Shares of fintech giantwere up nearly 5% in afternoon trading following an analyst meeting in Mumbai where the management highlighted the “large” growth opportunity for its payments business in India.
Paytm’s shares slid to a record-low last week after the mandatory lock-in period for investors ended. SoftBank—one of the company’s early backers—offloaded shares worth over $200 million.
The fintech giant also took a beating on the bourses after brokerage firm Macquarie said that Reliance’s efforts to build its own financial business could pose a material risk to Paytm’s business.
But the tides seem to have turned for, which—at its analyst meeting this week—convinced the markets that it was focused on increasing efficiencies, hitting EBITDA breakeven by September 2023, and growing its lending business via Paytm Postpaid and credit cards.
JM Financial raised its rating on Paytm to ‘buy’ from ‘sell’, maintaining a target price of Rs 600, while ICICI Bank and CLSA maintained their ‘buy’ rating with a target price of Rs 501 and Rs 501.05, respectively.
“While we have remained cautious on Paytm’s business model since our initiation given the high cash burn, risk on take rates in the financial services business, and the long road to profitability, its operating metrics are gradually improving with management’s focus on increasing efficiencies and profitability, which, in turn, should aid Paytm achieve EBITDA breakeven by FY26E, in our view,” said Sameer Bhise, Executive Director at JM Financial, in a note.
Sameer also noted that Paytm’s stock price corrected by 77% since its IPO last year, which has “made risk-reward favourable for Paytm.”
Morgan Stanley, which has an ‘equal-weight’ (comparable to ‘hold’) rating on the stock, with a target price of Rs 695, said that Paytm identified two key drivers of growth for its payments business:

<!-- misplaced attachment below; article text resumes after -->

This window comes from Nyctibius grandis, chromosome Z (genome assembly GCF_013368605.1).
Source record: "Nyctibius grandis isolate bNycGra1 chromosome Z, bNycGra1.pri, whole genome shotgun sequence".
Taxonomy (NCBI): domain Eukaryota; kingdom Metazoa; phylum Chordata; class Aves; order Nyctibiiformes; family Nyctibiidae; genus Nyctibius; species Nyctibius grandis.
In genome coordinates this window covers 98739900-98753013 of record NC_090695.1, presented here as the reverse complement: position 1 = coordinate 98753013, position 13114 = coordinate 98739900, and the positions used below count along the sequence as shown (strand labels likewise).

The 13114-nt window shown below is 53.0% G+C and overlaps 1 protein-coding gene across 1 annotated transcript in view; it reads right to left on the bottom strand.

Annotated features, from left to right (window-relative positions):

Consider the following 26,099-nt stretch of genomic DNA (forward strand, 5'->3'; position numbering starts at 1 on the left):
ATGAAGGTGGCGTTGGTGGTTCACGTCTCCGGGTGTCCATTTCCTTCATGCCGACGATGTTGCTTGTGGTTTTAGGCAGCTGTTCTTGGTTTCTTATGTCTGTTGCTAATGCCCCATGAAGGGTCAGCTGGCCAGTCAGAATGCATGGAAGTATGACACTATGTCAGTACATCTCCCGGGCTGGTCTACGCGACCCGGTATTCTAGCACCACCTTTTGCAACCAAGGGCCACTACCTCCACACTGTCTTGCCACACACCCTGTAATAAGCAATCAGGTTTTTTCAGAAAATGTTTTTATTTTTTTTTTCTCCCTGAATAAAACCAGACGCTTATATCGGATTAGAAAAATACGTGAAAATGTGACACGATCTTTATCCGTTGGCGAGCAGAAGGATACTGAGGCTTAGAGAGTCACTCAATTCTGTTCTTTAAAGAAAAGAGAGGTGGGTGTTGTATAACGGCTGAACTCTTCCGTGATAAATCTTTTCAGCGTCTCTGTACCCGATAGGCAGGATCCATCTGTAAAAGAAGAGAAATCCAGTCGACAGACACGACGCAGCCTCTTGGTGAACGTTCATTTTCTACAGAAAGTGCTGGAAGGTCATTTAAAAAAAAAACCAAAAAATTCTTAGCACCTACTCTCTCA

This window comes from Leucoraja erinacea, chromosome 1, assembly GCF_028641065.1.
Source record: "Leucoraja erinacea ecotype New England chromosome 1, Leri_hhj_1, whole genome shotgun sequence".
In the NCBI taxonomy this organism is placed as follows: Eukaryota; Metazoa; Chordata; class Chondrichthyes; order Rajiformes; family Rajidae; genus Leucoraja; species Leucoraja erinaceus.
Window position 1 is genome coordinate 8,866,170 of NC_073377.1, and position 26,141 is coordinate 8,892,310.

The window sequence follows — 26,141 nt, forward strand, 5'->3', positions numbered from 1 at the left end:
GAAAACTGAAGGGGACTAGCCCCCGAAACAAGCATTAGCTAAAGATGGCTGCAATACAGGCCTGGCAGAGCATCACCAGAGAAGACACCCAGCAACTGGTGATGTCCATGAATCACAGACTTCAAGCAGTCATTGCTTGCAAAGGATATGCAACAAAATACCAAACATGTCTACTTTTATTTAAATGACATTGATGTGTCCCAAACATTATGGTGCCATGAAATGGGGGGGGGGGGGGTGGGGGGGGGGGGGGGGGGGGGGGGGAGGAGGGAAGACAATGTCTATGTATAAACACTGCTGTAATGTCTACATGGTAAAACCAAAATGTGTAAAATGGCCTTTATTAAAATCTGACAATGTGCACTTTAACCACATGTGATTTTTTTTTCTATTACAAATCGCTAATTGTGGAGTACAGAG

Payment processing margins, where Paytm said it expects net payment margins to stabiliseSubscription revenues, where Paytm charges customers an average monthly rental of Rs 100 for its active devices (on the B2B side, for its PoS and voicebox machines, for example)
The fintech company told analysts it expects payment processing charges, that account for a majority of its expenses, to decrease. On the regulatory side, Paytm said it did not expect any “significant risk” to its payment margins.
Analysts at CLSA said Paytm expects to become cashflow positive in the next 12-18 months, which is “in line with our view of cash burn ending in the next 4-6 quarters”, while Goldman Sachs, one of the underwriters for Paytm’s IPO, said the company’s focus on free cash flow and profitability was “encouraging”.
“We are encouraged by new disclosures made by Paytm, the company’s focus on FCF and profitability, reducing competition in devices, and focus on aligning business with regulations,” the investment giant said.
Macquarie, which had warned clients against investing in Paytm during its IPO and had an ‘underperform’ rating, has not published a note yet.
Noida-based Paytm’s shares fell nearly 68% since they started trading on the stock exchange in November last year.
Edited by Kanishk Singh